The tale occurs in the era of the fifth Doctor, portrayed by Peter Davison. It's concerns a "the thing in the TARDIS," a being with "no name, no mind and no heart" who invades the Doctor's beloved conveyance feeling "fierce flames of heat...and awesome need." For a million years, this thing walked in "darkness" but "no more."
In fact, this thing is some weird reflection of the Time Lord himself; as the Doctor is currently sans companion in this chapter. When the creature invades the Doctor's time machine (appearing first as an image of Spider-Man, no less, making this a rather odd Marvel cross-over...), a larger conspiracy reveals itself. On the Doctor's last visit to Gallifrey, the Time Lords apparently inserted a device into the TARDIS to monitor the renegade Doctor, and now the Time Lords have sent a warrior named Shayde to destroy the beast rapidly taking control of the TARDIS.
Shayde promptly informs the Doctor that the TARDIS and he have become too alike. Both are "quirky, idiosyncratic and ultimately schizophrenic." Wow -- great description (though not especially true of Davison's incarnation/interpretation)!
Then, a new brand of military TARDIS appears off the bow, ready to blow up the Doctor's time ship if things go awry. It is captained by the militant Time Lord Tubal Cain. The doctor expresses horror at the thought of a Time Lord in the military, and fears what's next: a Time Lord in politics?
As the story ends, Shayde prepares to do battle with the monster inhabiting the TARDIS. This Marvel comic-book also features two other short stories worth mentioning. The first is "Skywatch - 7, concerning UNIT (United Nations Intelligence Task Force) tangling with a Zygon (from "The Terror of the Zygons"). The second is "The Gods Walk Among Us," about a Sontaran trapped in Tutankhamun's tomb for 5,500 years. (I wonder if he ever ran across Sutekh while he was there...). Confession: I love the Sontarans. I just do. Can't help it. It might have to do with the fact that the first Doctor Who serial I ever saw (on WWOR TV, Channel Nine out of New York) was "The Sontaran Experiment.")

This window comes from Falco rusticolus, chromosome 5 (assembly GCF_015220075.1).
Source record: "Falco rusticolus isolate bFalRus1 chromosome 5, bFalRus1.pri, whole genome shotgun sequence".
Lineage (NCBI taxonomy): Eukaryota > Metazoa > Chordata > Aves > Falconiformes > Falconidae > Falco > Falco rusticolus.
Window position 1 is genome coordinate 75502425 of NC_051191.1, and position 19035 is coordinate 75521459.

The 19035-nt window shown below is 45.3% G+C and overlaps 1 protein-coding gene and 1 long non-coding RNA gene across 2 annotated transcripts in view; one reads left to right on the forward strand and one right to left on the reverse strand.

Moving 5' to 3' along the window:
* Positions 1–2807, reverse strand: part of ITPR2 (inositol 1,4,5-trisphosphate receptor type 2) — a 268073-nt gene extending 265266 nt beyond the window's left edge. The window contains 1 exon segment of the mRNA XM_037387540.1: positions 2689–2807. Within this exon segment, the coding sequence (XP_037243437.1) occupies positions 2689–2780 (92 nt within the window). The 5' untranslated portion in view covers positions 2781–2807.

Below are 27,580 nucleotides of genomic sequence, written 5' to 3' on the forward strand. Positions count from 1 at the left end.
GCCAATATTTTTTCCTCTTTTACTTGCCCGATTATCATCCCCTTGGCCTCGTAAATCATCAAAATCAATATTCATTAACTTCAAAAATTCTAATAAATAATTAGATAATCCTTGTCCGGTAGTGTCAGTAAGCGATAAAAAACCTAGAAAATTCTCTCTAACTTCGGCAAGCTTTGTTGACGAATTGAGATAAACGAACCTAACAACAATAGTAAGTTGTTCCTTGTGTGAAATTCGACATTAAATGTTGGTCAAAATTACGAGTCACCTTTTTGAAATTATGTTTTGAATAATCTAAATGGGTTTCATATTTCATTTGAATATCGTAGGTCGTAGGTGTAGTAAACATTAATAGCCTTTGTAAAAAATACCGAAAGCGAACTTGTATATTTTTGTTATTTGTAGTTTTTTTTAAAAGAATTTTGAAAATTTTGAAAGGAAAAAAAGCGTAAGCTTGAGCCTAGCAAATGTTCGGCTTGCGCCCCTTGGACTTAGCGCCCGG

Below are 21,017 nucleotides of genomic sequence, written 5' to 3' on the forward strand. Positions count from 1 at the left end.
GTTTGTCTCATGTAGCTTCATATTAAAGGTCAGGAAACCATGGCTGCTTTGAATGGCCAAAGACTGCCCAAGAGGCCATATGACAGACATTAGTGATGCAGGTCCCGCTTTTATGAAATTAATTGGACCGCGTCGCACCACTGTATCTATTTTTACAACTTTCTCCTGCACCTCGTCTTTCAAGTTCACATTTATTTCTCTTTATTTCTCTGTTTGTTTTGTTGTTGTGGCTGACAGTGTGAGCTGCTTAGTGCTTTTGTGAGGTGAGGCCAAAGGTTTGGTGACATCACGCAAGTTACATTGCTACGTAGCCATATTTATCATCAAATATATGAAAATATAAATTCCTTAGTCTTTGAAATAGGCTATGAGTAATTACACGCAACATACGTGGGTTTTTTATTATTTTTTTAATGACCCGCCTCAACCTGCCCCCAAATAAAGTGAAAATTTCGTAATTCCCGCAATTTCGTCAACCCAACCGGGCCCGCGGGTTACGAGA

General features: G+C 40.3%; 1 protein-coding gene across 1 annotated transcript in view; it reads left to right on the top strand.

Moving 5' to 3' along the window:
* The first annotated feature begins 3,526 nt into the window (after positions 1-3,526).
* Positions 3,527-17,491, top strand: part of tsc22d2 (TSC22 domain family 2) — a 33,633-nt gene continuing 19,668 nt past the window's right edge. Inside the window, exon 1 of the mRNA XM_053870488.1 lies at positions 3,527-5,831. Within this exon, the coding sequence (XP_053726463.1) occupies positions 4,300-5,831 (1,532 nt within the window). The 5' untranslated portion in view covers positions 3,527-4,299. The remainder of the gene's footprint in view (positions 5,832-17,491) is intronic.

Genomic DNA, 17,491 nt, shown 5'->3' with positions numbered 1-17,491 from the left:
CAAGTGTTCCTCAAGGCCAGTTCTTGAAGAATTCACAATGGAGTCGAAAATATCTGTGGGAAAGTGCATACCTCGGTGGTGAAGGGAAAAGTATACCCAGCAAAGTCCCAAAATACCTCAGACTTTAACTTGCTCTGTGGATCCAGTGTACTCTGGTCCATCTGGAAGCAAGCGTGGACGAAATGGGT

So "The Stockbridge Horror" is a flashback to 1980s Who, though if truth be told, I've always preferred 1960s and 1970s era Who (and now, David Tennant modern Who). This comic-book is plenty of fun, though, and I always appreciate tales that examine the deep bonds that tie the Doctor to his unusual TARDIS.
My biggest problem with this overall story (as well as this issue in particular...) is the concept erosion apparent in the dramatization and handling of the Time Lords. I wrote about this in my book at length, but originally in Doctor Who lore, the Time Lords were the most feared creatures in all of time and space (even the Doctor feared them...). They were more terrifying than Cybermen or Daleks. Their justice was Draconian, to say the least (witness the conclusion of "The War Games").
But by Pertwee-era Who, the Time Lords were effete British dandies sending The Doctor on special missions, like some futuristic "M" in the James Bond series. By the time of the Davison era, the Gallifreyan Time Lords were just like any other race on any TV show (like the Vulcans on Star Trek, for instance), and had lost all their menace...hence all their individuality and special nature. Their grandeur was reduced by multiple visits to the planet Gallifrey and the dawning realization that the Time Lords could not be dramatized (by the low-budget BBC production) in a manner that preserved their mystery and superiority. (That said, I quite enjoyed "The Deadly Assasin" and "The Invasion of Time," both set on Gallfrey; I merely mourned the death of the original -- and superior - concept of Time Lords as awe/terror inspiring.)
First the McCoy era and then the new series have attempted rather successfully to rectify this concept erosion (in vastly different ways...), but this comic chapter is perfect evidence of it at a terrible low point. Along comes Time Lord Tubal Caine, wearing shoulder epaulets and a green military uniform, (and twentieth century style military haircut...) flying a TARDIS that looks like a terrestrial tank, ready to blow up the TARDIS if "the exorcism" of the time machine goes badly. It just wreaks of...bad Star Trek.
Still, I've been waxing nostalgic for Doctor Who lately, and I today I felt like looking back at the adventures of an incarnation that I never liked that much (Davison's). So I plucked out this comic book and - right here, in one issue - I found the reasons that I both liked and disliked that era in series history...